Blending fact and fiction: David Gibbins on wreck diving
November 4, 2014, Article by Tom in Books
David Gibbins, author of Pyramid and the Jack Howard series, reports on how his novels are shaped by real life research…
Novels are meant to be about fiction, not fact, right? That’s a question constantly in my mind as I draw inspiration from my real-life adventures as an explorer and archaeologist. It was there a few weeks ago when I was diving off the coast of south-west England, searching the sands for shipwrecks that might have been revealed in the huge winter storms earlier this year. Like most explorers I spend a lot of my off-time planning my next expedition, my next dive, imagining what I might find – you could call it daydreaming, except that it fills my sleep as well – and when the first smudge appeared ahead of me in the haze I wondered whether it was like a desert mirage, a trick of the mind after so long spent searching and finding nothing.
But then the smudge became reality and I was swimming over a shipwreck more than a century old, reaching down and touching sections of wooden planking that had been perfectly preserved beneath metres of sand. I rounded the stern and saw the ship’s huge propeller, an awesome sight in the gloom, standing proud of the seabed where it had been entombed for so long. My air was running low when I came across the copper box you can see me examining in the photograph here, trapped beneath other wreckage. As I stared at it I found my thoughts crossing the blurred boundary into fiction again, imagining that the box was golden, not copper, and wondering what my protagonist Jack Howard would do now, what clues he might find inside. When I’m underwater, hemmed in by low visibility and always striving to see what lies beyond, the world of the imagination is never far off, and I’m always close to being transported into the fictional world I inhabit as I write my novels.
That overlap with reality is also part of the present-day context of my novels, whether it be warlords using antiquities to ‘oil’ drugs and arms transactions, shady religious organisations suppressing discoveries that might undermine their power, Nazis concealing looted treasures, or those for whom any history outside their own agenda is anathema. That last scenario is played out in my new novel Pyramid, set during a fictional takeover in Egypt by extremists intent on eradicating all evidence of antiquity. To fuel my imagination I’ve looked no further than recent reality – the desecration of museums in Iraq and Afghanistan, the destruction of the Bamiyan Buddhas by the Taliban, calls by extremists in Egypt to destroy the pyramids. As I put the finishing touches on my novel, news reports from Iraq and Syria gave a horrifying plausibility to the scenes I’d imagined following an extremist takeover, with the fate of archaeological treasures under such a regime scarcely imaginable.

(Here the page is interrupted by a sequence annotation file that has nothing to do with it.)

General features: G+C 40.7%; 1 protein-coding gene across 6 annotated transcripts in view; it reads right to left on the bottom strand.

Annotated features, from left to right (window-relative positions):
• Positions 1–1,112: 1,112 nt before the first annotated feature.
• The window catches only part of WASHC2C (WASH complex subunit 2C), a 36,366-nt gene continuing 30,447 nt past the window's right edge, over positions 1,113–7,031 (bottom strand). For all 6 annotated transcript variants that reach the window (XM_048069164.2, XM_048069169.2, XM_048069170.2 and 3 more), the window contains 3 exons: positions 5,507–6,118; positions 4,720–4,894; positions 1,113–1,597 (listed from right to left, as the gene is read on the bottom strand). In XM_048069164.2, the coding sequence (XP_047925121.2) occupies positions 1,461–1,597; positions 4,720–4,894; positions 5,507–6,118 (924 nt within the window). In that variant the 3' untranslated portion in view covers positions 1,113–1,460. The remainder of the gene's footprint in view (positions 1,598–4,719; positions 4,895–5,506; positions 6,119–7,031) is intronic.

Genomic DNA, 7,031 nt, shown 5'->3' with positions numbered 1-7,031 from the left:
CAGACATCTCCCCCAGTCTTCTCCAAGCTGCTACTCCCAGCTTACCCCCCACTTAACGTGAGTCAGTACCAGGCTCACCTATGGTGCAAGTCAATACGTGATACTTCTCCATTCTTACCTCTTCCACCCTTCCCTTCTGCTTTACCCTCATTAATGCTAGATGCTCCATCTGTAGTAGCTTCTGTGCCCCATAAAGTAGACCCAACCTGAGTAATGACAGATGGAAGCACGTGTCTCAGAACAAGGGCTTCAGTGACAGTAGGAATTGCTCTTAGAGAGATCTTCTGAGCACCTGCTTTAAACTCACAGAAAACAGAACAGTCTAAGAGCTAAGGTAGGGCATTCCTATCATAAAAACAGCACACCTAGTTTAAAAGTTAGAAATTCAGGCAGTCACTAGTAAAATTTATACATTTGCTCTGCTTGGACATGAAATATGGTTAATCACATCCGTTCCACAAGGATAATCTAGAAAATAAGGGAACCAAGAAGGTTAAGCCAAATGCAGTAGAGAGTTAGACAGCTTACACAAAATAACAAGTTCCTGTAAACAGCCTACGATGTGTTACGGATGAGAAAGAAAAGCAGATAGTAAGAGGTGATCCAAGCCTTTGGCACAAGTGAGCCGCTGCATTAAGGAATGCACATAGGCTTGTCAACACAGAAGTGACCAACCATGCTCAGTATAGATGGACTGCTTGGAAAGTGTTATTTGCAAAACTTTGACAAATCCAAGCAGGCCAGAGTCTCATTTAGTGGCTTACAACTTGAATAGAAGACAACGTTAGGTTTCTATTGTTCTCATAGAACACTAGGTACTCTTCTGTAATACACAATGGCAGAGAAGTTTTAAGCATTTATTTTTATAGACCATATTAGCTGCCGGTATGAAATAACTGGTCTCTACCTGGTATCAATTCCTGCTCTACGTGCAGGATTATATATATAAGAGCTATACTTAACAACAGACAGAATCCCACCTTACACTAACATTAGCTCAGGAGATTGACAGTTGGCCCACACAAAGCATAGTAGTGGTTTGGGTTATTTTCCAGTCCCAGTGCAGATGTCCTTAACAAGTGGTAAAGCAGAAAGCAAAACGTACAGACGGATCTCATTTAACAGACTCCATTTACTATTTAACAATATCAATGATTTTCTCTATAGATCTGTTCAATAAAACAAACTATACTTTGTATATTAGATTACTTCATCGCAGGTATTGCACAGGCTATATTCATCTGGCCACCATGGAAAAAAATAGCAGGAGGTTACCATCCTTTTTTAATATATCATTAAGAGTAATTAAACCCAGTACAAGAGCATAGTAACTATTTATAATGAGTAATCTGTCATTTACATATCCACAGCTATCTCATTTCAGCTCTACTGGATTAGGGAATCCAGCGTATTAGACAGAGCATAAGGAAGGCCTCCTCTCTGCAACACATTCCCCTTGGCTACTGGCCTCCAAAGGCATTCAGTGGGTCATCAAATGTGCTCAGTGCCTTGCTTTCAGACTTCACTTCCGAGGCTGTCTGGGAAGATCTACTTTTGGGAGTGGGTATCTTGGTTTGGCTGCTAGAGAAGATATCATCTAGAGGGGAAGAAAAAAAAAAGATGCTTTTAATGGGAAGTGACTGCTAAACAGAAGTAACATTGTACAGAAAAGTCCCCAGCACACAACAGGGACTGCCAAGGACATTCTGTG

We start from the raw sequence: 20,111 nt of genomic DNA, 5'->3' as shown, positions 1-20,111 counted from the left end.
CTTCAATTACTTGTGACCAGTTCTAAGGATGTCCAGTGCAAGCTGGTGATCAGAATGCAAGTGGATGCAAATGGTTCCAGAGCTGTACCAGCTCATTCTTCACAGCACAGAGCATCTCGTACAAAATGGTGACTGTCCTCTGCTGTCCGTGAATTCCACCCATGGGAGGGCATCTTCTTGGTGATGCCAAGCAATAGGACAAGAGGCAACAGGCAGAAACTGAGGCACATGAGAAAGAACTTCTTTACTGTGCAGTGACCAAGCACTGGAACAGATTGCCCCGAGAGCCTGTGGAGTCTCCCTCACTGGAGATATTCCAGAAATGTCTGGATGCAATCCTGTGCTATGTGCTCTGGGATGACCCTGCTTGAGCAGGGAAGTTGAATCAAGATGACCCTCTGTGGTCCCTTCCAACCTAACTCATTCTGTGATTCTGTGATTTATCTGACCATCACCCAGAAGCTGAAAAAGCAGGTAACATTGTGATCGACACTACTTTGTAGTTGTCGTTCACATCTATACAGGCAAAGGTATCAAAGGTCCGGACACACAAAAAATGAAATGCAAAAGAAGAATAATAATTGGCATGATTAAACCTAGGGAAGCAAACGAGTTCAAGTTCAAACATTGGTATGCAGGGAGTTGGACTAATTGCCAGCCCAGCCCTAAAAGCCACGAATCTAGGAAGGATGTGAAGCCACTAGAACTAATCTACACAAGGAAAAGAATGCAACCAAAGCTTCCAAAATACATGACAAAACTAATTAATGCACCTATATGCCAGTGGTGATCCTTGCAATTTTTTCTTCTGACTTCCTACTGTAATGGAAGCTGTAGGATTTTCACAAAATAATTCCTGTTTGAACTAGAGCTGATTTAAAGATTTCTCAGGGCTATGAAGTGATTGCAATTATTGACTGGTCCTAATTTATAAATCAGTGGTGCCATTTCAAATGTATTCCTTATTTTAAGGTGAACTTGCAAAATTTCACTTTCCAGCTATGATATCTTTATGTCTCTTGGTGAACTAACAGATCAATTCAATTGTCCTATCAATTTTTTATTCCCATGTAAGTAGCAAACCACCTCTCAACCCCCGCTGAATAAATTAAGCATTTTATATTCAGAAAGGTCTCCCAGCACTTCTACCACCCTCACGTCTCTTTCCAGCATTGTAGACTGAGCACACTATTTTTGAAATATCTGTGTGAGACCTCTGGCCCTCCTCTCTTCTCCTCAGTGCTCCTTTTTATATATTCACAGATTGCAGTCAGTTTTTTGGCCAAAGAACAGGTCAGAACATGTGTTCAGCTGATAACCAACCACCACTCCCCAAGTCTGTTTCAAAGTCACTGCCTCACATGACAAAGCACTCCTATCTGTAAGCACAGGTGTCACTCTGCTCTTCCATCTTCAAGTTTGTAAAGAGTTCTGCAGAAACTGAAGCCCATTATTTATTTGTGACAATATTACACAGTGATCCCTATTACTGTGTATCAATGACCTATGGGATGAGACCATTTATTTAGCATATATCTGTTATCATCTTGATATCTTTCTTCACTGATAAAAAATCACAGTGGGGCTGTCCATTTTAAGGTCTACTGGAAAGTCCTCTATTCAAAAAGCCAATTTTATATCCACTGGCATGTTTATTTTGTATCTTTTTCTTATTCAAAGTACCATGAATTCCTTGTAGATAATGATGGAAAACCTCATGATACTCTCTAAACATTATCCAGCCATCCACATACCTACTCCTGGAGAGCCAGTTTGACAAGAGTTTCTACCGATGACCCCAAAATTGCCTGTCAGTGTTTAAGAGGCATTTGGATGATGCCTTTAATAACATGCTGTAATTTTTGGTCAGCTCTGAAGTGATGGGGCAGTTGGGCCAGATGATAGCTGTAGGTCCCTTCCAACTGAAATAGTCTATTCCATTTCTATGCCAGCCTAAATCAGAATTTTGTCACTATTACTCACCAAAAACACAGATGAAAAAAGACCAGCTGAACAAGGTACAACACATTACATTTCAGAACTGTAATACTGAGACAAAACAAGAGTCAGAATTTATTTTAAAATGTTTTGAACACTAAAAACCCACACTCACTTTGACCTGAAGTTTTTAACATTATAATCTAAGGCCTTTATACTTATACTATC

My novels always involve a lot of research, and when I finish one I tend to think that I’ve written my last word on the subject. I felt this at the end of my fourth novel, The Tiger Warrior, set partly during a real-life jungle rebellion in southern India in 1879 in which an ancestor of mine fought. For years I’d been fascinated by the artefacts he brought back, and then I exhaustively researched the rebellion in the India Office Collections of the British Library, thinking there was nothing more I could get out of it. But I was wrong! This year I was contacted by the descendants of two other officers who had served in the campaign. That spurred me to do more research into the biographies of the other men involved, to tie up a few loose ends, and I made an astonishing discovery – one of them had ditched his military career to become, of all things, an undersea shipwreck explorer! He’d become obsessed with finding a lost bullion wreck, devising ever-more fabulous contraptions to excavate on the seabed, refusing to give up even after decades of search. He was just like a Victorian character I’d created in my novel Pyramid, diving for a fantastic treasure in the depths of the Nile. For me, fact and fiction are forever intertwined!
The two photos show David diving on the wreck he describes in this blog in September of this year.
To see a video by David of a dive on that wreck, see: http://www.youtube.com/watch?v=sGRsrdnAg5Q